The Satellite Derotator
NAVAL ACADEMY ANNAPOLIS MD DEPT OF PHYSICS
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When introducing linear collision problems, physics texts contrast the elastic and inelastic cases. This distinction is useful because, for an interaction between two bodies in one dimension, equality of the kinetic energies and linear momenta enables one to solve for the final velocities from the initial velocities and masses. A number of important problems are approximately elastic, including collisions between aircarts having spring bumpers, gravity boosting of space probes around planets, billiard-ball and superball bounces, and atomic collisions in the absence of electronic or nuclear excitations. In contrast, with the exception of planetary orbits, there are no standard examples of elastic angular collisions. The figure skater pulling in her arms, spinning disks that stick together, a bike wheel manipulated on a turntable, the revolving ball on a string whose length can be varied, people walking or jumping onto a merry-go-round - all of these are inelastic. However, there is an elastic rotational demonstration apparatus dating back to at least the 1960s, and more recently popularized by its inclusion in The Video Encyclopedia of Physics Demonstrations under the name of the satellite derotator. Although presented as an example of conservation of angular momentum, it is instructive to instead view it as a mechanism for transferring rotational kinetic energy from one object to another without loss. In particular, while intended solely as a means of halting the rotations of a satellite, one could imagine modifying the apparatus to controllably adjust its angular orientation or velocity, storing up mechanical energy for later use.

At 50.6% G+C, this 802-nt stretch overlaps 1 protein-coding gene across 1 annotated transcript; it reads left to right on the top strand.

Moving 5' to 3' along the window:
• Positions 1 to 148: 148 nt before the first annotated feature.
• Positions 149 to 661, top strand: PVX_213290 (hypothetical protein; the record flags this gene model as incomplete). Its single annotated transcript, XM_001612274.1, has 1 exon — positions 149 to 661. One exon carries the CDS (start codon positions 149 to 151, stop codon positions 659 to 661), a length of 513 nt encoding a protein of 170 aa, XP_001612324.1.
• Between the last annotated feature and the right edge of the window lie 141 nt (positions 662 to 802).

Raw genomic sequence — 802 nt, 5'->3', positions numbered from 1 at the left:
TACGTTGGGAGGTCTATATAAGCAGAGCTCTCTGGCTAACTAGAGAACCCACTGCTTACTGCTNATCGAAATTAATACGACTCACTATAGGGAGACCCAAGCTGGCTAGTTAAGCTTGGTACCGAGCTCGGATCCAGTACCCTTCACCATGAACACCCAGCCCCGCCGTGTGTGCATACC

- Operations Research